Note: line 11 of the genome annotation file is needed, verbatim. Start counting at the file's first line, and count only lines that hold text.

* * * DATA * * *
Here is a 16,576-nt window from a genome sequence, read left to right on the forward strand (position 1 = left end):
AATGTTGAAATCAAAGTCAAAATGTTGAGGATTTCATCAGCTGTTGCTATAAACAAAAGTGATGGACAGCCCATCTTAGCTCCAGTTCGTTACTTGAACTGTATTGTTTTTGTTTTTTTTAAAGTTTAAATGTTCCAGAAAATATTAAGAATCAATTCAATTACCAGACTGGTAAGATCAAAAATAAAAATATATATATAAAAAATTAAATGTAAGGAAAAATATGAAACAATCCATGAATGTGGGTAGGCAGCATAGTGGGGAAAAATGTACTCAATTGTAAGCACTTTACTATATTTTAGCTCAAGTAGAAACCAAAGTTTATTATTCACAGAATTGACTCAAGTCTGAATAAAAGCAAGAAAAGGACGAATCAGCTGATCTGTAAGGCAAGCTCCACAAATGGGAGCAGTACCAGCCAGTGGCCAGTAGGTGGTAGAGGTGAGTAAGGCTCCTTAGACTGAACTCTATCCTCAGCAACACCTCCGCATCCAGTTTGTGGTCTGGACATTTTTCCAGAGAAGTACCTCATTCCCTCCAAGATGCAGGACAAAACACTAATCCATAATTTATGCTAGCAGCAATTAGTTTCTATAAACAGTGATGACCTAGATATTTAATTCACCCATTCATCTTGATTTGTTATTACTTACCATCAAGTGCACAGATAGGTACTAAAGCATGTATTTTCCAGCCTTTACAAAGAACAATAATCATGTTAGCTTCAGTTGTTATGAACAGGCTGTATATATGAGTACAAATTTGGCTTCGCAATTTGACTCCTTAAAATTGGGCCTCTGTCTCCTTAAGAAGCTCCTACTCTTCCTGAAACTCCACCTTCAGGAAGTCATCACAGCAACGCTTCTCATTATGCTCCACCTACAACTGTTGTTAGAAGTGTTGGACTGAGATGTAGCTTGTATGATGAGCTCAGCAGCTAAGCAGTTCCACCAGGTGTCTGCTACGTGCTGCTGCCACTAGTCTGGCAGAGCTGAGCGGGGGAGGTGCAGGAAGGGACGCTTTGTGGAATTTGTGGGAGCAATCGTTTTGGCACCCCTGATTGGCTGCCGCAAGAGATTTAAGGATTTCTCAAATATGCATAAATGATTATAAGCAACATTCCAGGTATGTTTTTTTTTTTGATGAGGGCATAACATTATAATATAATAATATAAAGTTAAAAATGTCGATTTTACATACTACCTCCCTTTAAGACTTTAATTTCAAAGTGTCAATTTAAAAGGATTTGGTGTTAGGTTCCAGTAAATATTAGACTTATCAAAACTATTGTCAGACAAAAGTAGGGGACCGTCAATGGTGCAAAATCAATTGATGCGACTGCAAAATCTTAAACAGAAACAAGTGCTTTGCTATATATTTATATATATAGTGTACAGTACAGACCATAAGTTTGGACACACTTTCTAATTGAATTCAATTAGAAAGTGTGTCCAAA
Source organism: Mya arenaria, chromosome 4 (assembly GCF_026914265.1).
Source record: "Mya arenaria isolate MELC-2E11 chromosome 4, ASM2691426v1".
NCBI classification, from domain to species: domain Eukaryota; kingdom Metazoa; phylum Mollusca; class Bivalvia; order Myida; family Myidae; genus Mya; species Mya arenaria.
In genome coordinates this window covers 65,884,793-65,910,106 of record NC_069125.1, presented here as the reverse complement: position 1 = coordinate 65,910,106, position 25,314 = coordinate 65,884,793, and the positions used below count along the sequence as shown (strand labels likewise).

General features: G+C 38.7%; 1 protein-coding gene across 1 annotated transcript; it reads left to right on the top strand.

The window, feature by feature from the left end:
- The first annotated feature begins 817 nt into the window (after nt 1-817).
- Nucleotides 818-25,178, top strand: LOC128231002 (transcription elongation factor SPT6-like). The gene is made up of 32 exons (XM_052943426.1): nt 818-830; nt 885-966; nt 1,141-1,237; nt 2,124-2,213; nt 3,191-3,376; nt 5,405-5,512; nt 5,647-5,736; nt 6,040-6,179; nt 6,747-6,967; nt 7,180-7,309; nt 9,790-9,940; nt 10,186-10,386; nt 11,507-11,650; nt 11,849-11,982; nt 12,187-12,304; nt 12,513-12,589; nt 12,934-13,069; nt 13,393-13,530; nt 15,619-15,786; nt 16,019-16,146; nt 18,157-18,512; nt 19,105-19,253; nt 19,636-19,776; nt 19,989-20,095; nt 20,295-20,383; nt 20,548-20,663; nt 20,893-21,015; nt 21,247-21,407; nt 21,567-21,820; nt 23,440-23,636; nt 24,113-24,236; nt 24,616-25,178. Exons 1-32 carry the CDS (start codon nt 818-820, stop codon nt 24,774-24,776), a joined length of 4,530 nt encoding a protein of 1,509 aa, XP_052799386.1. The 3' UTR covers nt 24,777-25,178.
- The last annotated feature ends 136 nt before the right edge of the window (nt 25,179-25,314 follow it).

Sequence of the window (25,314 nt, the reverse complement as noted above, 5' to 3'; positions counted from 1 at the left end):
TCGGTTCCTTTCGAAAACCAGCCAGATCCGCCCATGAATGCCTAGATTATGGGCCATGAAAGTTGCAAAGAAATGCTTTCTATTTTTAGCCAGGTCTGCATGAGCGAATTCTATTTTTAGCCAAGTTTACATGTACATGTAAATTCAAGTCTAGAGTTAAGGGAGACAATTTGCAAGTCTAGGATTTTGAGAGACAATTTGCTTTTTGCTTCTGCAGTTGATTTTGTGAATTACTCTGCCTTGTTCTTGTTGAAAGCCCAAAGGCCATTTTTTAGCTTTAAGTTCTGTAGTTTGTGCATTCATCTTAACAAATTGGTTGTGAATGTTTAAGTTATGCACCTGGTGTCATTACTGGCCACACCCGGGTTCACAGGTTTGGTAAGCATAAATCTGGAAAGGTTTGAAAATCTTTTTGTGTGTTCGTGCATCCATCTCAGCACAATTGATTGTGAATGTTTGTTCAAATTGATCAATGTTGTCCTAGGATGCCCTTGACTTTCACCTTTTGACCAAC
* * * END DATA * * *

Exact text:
- The last annotated feature ends 136 nt before the right edge of the window (nt 25,179-25,314 follow it).